Primary tabs

Letter from Lord Stirling to the President of Congress



[Read December 23, 1775.]

Elizabethtown, December 17, 1775.

SIR: The two letters I wrote you on the 3d and 5th instant, I hope you received. I have not received any answer to either of them, except a letter from Mr˙ Walter Livingston, relative to the surgeon and quartermaster of my regiment, which I have answered.

The enclosed letter from Colonel Maxwell, I received yesterday . I had before wrote to him to put his men into barracks as soon as possible. I was then sensible that all the barracks in this Province would not contain the two regiments of Continental troops raised in New-Jersey, and therefore intended boarding out two or three of the companies in this town, at a dollar per week, which, considering the expense of fire-wood, will be nearly as cheap as to


have them in barracks. By this letter, I find Colonel Maxwell' s regiment cannot, at present, be provided with the barracks at Trenton, as I expected. It seems there are about seventy or eighty non-commissioned officers and private soldiers, prisoners from Canada, with their women, &c˙, at Trenton, who have taken possession of the best rooms in the barracks, with all the furniture, and behave in a most insolent and improper manner, exciting mutiny and dissension among the men of Colonel Maxwell' s regiment, posted there. From what I am well assured of, I have reason to believe that it is very improper those prisoners should remain at Trenton, or in the Province. The Tories, in every part of it, have of late assumed fresh courage, and talk very daringly. I was yesterday evening informed by the Committee of this County, that they received intelligence of a combination carrying on for opposing the measures of the Congress; that some of them are bold enough to assert that their list of Association already amounts to more than four thousand men; and that they have had a supply of ammunition from on board the Asia, man-of-war. On this foundation, the Committee have applied to me for a party of men to seize two of the most active of the gang in this County, and I hope to surprise them to-morrow evening.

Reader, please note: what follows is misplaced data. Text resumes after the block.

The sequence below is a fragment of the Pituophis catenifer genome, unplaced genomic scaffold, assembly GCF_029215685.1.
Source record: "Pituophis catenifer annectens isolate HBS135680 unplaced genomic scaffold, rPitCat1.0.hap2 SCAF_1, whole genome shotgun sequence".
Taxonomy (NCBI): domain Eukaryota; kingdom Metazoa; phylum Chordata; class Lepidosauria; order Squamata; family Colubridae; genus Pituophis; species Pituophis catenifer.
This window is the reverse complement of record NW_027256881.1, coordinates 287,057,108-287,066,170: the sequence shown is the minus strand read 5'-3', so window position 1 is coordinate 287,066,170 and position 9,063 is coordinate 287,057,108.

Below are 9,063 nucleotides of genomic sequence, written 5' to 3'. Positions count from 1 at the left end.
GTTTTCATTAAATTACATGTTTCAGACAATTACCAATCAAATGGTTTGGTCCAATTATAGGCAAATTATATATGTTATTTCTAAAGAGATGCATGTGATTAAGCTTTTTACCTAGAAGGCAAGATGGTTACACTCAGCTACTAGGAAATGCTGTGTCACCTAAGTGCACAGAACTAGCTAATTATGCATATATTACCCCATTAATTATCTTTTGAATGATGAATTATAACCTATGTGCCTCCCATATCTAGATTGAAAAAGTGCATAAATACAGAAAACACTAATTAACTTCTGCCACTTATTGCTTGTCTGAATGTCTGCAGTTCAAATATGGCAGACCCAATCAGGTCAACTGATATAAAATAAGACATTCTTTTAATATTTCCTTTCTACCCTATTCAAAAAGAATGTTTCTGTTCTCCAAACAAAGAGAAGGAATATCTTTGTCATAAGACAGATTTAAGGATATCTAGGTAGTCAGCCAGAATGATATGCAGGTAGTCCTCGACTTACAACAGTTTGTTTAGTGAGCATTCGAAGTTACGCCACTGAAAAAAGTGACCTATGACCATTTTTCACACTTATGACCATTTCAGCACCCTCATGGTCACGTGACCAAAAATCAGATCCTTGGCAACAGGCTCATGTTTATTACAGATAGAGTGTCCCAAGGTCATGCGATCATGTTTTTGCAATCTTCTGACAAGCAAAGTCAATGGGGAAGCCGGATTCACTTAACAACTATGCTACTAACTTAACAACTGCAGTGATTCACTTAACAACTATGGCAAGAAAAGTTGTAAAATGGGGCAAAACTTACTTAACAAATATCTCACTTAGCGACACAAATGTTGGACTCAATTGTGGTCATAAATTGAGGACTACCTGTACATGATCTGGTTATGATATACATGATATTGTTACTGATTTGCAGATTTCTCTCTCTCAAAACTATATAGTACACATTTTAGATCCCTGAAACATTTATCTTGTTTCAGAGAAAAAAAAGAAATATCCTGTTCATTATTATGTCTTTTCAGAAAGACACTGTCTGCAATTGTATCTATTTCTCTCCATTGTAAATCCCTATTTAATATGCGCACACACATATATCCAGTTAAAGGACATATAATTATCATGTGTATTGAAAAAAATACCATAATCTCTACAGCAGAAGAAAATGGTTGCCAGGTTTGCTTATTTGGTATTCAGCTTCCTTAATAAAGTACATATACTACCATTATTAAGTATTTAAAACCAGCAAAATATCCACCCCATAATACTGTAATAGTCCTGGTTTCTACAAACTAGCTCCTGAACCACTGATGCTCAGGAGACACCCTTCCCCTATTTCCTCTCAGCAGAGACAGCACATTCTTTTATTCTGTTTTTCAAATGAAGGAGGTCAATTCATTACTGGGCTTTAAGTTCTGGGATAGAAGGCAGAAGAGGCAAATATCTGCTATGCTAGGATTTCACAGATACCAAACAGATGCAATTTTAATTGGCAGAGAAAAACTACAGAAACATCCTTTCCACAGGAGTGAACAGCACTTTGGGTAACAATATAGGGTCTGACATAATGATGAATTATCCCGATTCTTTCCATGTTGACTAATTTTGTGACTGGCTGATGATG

Colonel Lawry has, yesterday, paid off three companies more of my regiment at this place. Part of the eighth and last company arrived at the barracks at Amboy on Friday; the remainder of them are expected there to-morrow. On Tuesday next, a complete company from Morristown will also be there. The troops in barracks will, to-morrow, begin to subsist on their rations, as contracted for by the Congress.

I do not find that it will be possible to get any ammunition in this Province or New York. We ought to have a magazine of at least twenty-four rounds, to guard against unforeseen emergencies.

I shall, on foot hereof, add an account of the manner of stationing these two regiments as I intended them. Colonel Lawry, who has lately reviewed the barracks, is of opinion, with me that they cannot possibly contain more than I have allotted to them.

I am, very respectfully, sir, your most humble servant,


To the Hon˙ John Hancock, Esq.

Stations intended for the two Regiments in NEW-JERSEY:
In barracks at Burlington, 3 companies.
In barracks at Trenton, 3 do.
In barracks at Brunswick, 3 do.
In barracks at Amboy, 3 do.
In barracks at Elizabethtown, 2 do.
In board at Elizabethtown, 2 do.
Total, 16 companies.